Northwest Airlines has arranged for a Portland, Ore., utility to buy the Pan Am Shuttle and allow Northwest to operate the shuttle with an option to buy, according to a published report.

Northwest would not comment on the report in The Wall Street Journal. The newspaper said PacifiCorp would buy the Boston-New York-Washington shuttle for about $150 million."We can't comment on that as to whether we are in negotiations or struck a deal," said Doug Miller, a spokesman for Northwest, the nation's fourth largest airline. "There's no announcement to make and we don't have any comment on it."

PacifiCorp and New York-based Pan Am also declined to comment.

PacifiCorp is the third-largest utility in the West, holding Pacific Power of Portland and Utah Power of Salt Lake City. A subsidiary, PacifiCorp Financial Services Inc., has $1.7 billion in assets and has interests in 50 aircraft. It reported a 1989 aviation finance portfolio of $244 million, spokeswoman Caroline Petrich said.

PacifiCorp Finance Inc., a subsidiary of PacifiCorp Financial Services Inc., took preliminary steps nearly two years ago to acquire HAL Inc., the parent of Hawaiian Airlines. The deal never was completed.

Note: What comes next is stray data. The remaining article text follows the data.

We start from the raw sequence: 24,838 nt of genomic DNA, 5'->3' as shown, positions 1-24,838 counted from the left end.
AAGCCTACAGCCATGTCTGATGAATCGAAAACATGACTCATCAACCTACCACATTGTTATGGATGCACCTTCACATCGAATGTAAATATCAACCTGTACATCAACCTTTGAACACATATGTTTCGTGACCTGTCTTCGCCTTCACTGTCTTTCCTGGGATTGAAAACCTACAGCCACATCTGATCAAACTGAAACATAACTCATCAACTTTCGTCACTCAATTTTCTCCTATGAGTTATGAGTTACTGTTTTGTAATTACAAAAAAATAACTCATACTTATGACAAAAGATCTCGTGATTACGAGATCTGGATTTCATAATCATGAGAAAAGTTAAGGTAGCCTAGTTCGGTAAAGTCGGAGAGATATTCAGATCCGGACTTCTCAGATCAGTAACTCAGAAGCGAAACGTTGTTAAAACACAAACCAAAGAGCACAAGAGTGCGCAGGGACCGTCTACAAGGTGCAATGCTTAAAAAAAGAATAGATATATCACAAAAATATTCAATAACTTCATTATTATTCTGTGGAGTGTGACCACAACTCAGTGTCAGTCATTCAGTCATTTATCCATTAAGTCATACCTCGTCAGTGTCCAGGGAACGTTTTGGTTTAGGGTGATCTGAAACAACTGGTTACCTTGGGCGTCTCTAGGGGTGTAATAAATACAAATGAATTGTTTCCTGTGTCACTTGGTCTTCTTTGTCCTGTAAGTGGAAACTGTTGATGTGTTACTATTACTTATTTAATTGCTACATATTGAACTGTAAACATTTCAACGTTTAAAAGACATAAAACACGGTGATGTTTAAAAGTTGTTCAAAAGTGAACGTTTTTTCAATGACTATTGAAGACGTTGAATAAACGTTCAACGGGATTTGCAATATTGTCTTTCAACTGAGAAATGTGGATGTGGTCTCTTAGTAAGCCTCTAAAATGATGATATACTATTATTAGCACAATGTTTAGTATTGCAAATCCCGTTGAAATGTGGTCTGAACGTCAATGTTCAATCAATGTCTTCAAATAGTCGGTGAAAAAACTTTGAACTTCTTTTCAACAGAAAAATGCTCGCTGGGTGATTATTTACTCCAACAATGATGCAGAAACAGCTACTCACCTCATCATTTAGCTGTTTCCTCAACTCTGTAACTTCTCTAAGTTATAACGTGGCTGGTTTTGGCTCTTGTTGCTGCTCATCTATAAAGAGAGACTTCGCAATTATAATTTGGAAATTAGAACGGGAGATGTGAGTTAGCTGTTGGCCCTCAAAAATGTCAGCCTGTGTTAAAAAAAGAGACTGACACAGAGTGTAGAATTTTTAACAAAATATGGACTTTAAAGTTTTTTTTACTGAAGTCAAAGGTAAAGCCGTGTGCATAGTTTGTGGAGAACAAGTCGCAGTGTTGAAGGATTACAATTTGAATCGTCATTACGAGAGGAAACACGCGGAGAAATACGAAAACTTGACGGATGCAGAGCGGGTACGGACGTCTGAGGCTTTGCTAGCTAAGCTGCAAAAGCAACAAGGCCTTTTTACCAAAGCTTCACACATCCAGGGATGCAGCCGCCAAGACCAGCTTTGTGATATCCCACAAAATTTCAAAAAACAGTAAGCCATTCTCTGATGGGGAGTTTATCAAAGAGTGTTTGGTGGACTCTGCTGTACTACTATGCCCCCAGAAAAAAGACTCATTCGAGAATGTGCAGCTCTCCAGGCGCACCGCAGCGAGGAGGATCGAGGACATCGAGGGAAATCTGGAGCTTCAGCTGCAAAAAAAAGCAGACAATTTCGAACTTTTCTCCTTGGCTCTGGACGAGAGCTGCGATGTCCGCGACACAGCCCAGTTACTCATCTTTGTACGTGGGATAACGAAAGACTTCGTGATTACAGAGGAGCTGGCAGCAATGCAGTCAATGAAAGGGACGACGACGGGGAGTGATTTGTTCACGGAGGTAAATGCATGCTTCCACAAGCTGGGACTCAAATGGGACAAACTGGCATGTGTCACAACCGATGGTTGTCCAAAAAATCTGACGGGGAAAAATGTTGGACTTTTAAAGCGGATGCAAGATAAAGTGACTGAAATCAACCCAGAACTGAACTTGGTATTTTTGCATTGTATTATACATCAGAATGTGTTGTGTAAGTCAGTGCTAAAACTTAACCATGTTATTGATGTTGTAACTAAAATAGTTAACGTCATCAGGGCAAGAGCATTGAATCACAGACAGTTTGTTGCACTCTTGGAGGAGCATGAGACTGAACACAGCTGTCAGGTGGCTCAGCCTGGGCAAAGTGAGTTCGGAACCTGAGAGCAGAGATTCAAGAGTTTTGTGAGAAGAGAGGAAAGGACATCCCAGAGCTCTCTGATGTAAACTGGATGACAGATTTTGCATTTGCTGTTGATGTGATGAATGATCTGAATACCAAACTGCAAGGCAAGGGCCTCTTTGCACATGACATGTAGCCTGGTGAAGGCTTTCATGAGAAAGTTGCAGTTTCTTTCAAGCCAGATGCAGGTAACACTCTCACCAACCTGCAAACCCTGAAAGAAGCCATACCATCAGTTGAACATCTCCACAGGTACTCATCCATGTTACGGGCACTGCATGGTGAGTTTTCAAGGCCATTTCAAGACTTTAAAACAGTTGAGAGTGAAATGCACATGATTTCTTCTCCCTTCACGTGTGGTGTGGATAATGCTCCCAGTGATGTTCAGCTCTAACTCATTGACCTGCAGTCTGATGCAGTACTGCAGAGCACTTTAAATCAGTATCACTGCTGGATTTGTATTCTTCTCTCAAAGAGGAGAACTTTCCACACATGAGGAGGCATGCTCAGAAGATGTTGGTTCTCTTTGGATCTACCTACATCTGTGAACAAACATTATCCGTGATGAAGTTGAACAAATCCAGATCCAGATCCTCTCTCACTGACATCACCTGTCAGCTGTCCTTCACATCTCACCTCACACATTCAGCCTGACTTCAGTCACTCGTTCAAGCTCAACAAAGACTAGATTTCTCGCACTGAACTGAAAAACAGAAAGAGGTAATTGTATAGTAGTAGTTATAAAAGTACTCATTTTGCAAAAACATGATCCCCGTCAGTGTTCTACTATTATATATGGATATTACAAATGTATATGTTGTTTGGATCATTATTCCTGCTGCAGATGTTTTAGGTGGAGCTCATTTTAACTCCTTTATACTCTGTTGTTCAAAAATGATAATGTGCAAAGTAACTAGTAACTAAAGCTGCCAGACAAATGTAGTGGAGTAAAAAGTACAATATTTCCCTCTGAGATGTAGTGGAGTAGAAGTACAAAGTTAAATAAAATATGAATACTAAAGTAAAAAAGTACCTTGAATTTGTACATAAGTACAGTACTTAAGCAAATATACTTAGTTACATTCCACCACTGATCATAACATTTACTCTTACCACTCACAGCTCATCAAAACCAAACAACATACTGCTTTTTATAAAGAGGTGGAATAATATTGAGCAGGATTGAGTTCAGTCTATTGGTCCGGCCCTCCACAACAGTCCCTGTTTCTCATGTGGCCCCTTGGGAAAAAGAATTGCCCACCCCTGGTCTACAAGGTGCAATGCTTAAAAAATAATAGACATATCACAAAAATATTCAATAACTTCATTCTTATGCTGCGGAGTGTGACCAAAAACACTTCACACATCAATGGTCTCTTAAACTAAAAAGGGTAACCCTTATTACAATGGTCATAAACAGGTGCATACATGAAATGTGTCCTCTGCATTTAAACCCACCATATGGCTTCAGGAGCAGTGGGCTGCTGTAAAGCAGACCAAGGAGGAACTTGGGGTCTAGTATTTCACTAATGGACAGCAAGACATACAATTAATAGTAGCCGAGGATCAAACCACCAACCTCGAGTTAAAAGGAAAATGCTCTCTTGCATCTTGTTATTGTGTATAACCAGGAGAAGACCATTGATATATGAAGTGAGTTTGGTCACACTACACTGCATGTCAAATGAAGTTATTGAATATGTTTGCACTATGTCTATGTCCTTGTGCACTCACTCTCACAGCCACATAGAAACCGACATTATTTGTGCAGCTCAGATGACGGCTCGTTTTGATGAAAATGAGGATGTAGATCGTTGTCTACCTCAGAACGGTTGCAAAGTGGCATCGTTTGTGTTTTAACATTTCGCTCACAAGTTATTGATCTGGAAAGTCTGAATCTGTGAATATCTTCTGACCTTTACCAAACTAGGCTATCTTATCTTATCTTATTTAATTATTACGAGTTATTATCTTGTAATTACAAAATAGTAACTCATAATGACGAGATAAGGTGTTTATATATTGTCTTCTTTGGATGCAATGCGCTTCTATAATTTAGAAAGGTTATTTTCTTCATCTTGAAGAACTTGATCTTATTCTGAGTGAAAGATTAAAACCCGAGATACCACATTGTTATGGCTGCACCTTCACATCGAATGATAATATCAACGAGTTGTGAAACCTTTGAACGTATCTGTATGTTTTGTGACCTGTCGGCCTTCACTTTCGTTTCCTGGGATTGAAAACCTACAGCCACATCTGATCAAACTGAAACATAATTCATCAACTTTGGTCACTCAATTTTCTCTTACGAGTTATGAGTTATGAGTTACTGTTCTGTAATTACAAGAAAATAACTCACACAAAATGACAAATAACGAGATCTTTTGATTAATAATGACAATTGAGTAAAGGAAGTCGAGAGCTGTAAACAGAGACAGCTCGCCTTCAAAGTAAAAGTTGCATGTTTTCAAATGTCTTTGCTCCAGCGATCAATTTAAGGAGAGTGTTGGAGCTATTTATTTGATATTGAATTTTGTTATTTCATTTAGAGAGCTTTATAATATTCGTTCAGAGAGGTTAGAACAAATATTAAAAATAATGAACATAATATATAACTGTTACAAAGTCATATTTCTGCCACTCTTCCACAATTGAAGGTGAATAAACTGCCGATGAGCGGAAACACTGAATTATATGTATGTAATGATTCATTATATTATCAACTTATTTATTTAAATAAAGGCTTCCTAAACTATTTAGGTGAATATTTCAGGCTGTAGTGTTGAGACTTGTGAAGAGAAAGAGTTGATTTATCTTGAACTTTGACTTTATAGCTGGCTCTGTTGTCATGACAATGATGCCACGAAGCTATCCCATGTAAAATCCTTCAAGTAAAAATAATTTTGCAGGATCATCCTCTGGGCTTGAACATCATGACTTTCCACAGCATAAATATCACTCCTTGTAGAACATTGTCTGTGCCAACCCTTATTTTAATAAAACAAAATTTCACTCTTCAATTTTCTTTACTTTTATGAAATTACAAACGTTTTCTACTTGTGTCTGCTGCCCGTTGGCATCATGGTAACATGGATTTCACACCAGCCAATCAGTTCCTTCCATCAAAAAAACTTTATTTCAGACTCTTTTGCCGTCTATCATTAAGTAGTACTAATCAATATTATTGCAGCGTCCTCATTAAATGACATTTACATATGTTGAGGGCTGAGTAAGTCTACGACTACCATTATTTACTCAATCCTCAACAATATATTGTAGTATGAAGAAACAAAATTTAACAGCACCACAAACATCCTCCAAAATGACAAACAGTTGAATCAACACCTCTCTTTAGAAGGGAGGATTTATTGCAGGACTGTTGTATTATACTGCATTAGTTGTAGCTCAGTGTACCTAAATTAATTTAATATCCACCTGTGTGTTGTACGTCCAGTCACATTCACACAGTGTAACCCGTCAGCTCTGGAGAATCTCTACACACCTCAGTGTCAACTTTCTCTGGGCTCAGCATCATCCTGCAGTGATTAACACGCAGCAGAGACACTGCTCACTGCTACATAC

Marc Robins, an analyst who follows PacifiCorp for Capital Consultants Inc. of Portland, said he was unaware of the PacifiCorp-Northwest-Pan Am deal. But he said it sounded like a good opportunity for PacifiCorp Financial Services.

The Portland company's interest likely would remain purely financial, he said. PacifiCorp executives probably are not interested in running an airline, Robins said.

The Journal, quoting unidentified sources familiar with the arrangement, said union leaders were told this month that a sale was imminent but later were told it had been delayed.

Leaders at three Pan Am unions could not be reached for comment. No one answered phones in their offices.

Guy Cook, head of the largest union at Northwest, said he knew nothing about the reported deal. But he said such an acquisition could make sense for Northwest.

"I've heard a lot of rumors about an East Coast shuttle," said Cook, president of Lodge 143 of the International Association of Machinists. "I knew there was an interest, and from a shuttle standpoint for Northwest, there would be no problem."

Cook said Northwest might be able to run the shuttle without adding a lot of workers because it already has bases in New York, Boston and Washington. He speculated that Pan Am could use the cash from a shuttle sale to stay afloat and clear the way for a proposed buyout by Trans World Airlines Inc.